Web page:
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April 3, 2008

Redoing Ties that Bind

Options exchanges revamp linkage

By Peter Chapman

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Trading large lots could get easier under a plan being put together by the industry's options exchanges. The International Securities Exchange and NYSE Arca, hoping to speed up trading in a marketplace that has become much more fragmented under the "penny pilot," are spearheading a redesign of the industry's Options Linkage Plan. The proposal is intended to make sweeping multiple exchanges faster for large-lot traders by incorporating elements of the equities market's Regulation NMS. "We have a consensus of all the exchanges to move forward and replace our current

linkage with a more Reg NMS-like linkage plan," says Mike Simon, the ISE's general counsel and chief regulatory officer. "I think one year from now, we will have it implemented."

The need to trade quickly on more than one exchange has become more urgent now that almost 40 percent of the industry's volume is trading in 1- or 5-cent ticks. The change to smaller increments in the past year has caused spreads to collapse and size to disperse to multiple price points across six exchanges. By the end of the month, a total of 63 options classes could be trading in the smaller increments, representing at least half of the industry's volume.

Riskier Market

While retail investors are thrilled with the sharp decrease in spreads wrought by penny trading, institutional investors are flummoxed by the equally sharp drop in size at the inside market. Where there might have been 10,000 lots offered top-of-book in near-term QQQQ contracts, now there may only be 1,000, as dealers rein in their quoting in the riskier market.

Also, the dispersion of that liquidity could be across as many as six (soon to be seven, when Nasdaq Options Market opens its doors) options exchanges. So while a trader might find the size he wants on the Chicago Board Options Exchange, he may have to trade against quotes on other exchanges if they are better priced.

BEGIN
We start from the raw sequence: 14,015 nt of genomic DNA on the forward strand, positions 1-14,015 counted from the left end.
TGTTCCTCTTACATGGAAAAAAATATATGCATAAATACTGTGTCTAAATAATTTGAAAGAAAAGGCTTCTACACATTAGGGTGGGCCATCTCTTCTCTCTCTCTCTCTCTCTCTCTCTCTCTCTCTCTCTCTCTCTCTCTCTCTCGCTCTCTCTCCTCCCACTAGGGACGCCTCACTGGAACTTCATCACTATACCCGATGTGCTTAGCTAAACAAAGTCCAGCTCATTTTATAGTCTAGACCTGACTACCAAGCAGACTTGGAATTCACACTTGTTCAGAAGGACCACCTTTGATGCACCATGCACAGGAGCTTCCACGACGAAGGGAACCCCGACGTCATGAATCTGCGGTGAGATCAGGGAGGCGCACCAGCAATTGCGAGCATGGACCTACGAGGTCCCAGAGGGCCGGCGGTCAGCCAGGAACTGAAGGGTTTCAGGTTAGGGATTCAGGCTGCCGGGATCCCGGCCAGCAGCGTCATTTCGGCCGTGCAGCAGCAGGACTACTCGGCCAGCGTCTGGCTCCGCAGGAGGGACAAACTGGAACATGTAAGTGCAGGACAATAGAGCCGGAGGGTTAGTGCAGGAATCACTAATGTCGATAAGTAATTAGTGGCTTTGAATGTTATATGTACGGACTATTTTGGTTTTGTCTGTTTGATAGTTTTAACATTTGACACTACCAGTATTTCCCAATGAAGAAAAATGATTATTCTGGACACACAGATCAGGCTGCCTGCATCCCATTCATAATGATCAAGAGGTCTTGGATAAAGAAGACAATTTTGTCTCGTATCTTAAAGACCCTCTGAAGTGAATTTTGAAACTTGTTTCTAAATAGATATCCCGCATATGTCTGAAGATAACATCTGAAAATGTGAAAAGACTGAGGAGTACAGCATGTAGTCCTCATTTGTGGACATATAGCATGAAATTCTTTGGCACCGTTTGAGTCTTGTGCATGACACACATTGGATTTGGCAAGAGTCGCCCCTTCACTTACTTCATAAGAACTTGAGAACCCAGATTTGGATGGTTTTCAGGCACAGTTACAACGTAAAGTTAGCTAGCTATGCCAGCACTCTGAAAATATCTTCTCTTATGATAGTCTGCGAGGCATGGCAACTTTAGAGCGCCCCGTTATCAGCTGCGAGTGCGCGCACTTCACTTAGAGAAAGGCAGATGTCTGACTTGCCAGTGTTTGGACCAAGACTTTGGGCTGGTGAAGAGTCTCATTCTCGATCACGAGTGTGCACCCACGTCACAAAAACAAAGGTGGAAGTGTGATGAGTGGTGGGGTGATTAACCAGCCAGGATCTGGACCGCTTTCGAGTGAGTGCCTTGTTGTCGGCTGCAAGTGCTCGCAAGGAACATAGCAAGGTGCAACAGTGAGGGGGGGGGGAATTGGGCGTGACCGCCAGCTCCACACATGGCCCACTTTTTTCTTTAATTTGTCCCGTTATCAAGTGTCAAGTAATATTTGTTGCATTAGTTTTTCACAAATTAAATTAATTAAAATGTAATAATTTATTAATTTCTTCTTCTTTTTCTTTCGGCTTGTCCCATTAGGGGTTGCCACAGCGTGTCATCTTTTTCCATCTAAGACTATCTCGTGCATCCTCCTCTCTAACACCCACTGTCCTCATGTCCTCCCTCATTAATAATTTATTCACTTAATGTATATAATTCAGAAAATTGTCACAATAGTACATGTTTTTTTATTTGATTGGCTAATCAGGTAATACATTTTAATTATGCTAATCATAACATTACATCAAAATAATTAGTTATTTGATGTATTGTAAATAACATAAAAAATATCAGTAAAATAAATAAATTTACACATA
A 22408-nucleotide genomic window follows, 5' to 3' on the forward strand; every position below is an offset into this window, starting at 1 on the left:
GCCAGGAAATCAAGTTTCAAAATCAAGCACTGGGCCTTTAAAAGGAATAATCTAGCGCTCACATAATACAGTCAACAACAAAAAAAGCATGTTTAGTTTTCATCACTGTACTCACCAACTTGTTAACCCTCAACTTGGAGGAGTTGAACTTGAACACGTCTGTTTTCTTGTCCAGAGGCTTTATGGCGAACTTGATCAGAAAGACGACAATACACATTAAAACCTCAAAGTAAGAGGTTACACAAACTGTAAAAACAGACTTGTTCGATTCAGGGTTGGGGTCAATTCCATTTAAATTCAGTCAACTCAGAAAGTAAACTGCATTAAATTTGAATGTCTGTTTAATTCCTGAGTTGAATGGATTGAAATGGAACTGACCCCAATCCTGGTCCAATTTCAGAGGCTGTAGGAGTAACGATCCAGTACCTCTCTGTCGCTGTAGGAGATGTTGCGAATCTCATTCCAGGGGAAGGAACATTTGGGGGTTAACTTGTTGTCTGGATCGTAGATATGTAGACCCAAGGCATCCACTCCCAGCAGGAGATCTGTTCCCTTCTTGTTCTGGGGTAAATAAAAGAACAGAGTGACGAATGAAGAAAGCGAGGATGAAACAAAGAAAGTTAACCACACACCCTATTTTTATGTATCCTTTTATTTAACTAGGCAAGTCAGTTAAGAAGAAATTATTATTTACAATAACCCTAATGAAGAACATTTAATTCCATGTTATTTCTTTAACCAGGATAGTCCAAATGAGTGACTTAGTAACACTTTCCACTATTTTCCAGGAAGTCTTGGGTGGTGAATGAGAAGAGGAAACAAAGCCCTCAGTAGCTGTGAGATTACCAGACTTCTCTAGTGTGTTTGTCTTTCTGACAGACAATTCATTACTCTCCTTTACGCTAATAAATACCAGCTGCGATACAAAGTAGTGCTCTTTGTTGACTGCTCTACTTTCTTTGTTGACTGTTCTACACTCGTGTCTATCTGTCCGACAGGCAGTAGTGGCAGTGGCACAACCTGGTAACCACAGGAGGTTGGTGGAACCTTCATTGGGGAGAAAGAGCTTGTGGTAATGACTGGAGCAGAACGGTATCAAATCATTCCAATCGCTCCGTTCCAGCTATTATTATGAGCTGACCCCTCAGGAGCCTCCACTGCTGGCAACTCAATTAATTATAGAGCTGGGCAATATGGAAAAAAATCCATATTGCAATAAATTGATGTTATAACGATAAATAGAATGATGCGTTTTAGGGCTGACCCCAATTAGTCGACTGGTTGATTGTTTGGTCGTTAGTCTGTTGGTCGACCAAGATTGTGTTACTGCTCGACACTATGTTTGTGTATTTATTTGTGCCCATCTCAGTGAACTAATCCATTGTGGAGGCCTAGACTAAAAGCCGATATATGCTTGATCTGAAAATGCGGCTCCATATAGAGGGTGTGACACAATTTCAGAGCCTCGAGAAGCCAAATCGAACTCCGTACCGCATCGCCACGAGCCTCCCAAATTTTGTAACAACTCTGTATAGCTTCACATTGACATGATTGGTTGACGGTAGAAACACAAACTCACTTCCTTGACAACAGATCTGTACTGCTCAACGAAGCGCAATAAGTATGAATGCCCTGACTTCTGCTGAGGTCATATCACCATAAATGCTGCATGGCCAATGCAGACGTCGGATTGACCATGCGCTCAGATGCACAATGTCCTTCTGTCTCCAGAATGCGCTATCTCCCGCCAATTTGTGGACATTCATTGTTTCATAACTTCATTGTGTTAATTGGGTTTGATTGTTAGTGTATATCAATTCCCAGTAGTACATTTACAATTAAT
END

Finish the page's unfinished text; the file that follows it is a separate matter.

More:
That's because, like the equities market, the options market has an intermarket trade-through rule. It forbids traders from bypassing the market's best quotes, even if they are in a hurry.

And they are in a hurry. "The institutional trader is forced to wade through meaningless top-of-book prices to get to the quote he wants," says Tony Saliba, president and CEO of LiquidPoint, a unit of institutional brokerage BNY ConvergEx. "And by the time he does, due to linkage, the ultimate price he wants is gone."

While there is technology available to quickly sweep multiple exchanges-LiquidPoint offers something called DeepSweep-the sweep can still take precious seconds. That's because traders still wait for reports of fills to come back from other markets before trading at inferior prices. And, by rule, exchange dealers have three seconds to fill incoming orders. By the time the reports come in, that sizable quote could be gone.

The ISE and NYSE Arca submitted a plan to the Securities and Exchange Commission last September called the "Options Order Protection and Locked/Crossed Market Plan." If approved, it would replace the current linkage plan established in 1999. The current plan involves a set of rules governing order types and an order-routing system operated by the Options Clearing Corp. The plan is overseen by the Options Linkage Authority, which is made up of members from the six exchanges. (Nasdaq also attends meetings.)